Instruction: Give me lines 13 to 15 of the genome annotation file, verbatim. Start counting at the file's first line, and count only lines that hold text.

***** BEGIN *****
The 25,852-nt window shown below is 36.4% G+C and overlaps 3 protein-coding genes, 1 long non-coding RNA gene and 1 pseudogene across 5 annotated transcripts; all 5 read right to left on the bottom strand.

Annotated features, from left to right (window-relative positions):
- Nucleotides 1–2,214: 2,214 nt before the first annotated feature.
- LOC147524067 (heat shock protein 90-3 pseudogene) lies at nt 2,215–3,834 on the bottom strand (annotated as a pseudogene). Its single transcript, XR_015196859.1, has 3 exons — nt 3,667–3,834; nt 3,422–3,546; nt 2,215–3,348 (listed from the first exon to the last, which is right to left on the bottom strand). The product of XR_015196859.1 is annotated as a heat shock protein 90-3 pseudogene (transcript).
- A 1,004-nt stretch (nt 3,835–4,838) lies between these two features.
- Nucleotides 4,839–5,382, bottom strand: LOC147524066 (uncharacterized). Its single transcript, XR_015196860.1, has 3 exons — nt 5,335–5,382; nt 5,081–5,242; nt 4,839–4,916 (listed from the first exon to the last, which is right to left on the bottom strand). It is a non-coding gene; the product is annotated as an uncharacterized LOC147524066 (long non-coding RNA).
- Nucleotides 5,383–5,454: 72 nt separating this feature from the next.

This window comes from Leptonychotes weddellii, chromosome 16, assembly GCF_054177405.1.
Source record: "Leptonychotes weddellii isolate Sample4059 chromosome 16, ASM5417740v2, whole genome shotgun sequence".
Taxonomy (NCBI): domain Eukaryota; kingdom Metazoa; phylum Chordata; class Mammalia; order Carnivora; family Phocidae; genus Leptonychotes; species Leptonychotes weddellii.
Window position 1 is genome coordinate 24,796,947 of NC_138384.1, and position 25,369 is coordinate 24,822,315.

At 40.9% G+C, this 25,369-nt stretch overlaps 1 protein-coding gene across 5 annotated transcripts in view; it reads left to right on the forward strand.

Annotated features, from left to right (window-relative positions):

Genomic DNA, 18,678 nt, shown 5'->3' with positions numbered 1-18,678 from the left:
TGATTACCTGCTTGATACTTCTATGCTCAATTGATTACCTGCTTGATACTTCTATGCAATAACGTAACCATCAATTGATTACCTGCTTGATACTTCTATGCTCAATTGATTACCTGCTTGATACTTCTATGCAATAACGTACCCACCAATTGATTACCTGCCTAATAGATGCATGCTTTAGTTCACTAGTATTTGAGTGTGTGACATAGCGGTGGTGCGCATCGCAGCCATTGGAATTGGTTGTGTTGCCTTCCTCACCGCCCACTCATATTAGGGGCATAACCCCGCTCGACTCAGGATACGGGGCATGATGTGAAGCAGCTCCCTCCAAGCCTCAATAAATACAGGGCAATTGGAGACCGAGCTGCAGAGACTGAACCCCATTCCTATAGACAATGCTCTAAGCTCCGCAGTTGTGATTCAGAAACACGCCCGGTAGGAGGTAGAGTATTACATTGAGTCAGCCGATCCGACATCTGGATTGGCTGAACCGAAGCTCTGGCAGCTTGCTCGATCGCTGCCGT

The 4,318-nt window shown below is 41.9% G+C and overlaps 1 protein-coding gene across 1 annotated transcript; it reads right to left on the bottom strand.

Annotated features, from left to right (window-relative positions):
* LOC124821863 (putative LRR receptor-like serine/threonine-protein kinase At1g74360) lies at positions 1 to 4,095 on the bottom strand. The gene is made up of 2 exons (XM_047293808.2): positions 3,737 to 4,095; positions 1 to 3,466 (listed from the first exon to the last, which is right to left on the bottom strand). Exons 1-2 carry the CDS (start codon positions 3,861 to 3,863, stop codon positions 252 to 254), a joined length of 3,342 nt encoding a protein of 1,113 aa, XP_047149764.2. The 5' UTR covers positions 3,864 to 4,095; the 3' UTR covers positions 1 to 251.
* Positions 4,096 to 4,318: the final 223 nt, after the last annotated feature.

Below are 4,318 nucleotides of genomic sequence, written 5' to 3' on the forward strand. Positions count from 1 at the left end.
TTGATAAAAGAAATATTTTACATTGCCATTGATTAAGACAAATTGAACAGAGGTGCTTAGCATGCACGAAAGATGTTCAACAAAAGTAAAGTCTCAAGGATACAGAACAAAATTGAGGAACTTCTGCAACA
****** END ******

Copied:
Annotated features, from left to right (window-relative positions):

Genomic DNA, 18,678 nt, shown 5'->3' with positions numbered 1-18,678 from the left:
TGATTACCTGCTTGATACTTCTATGCTCAATTGATTACCTGCTTGATACTTCTATGCAATAACGTAACCATCAATTGATTACCTGCTTGATACTTCTATGCTCAATTGATTACCTGCTTGATACTTCTATGCAATAACGTACCCACCAATTGATTACCTGCCTAATAGATGCATGCTTTAGTTCACTAGTATTTGAGTGTGTGACATAGCGGTGGTGCGCATCGCAGCCATTGGAATTGGTTGTGTTGCCTTCCTCACCGCCCACTCATATTAGGGGCATAACCCCGCTCGACTCAGGATACGGGGCATGATGTGAAGCAGCTCCCTCCAAGCCTCAATAAATACAGGGCAATTGGAGACCGAGCTGCAGAGACTGAACCCCATTCCTATAGACAATGCTCTAAGCTCCGCAGTTGTGATTCAGAAACACGCCCGGTAGGAGGTAGAGTATTACATTGAGTCAGCCGATCCGACATCTGGATTGGCTGAACCGAAGCTCTGGCAGCTTGCTCGATCGCTGCCGT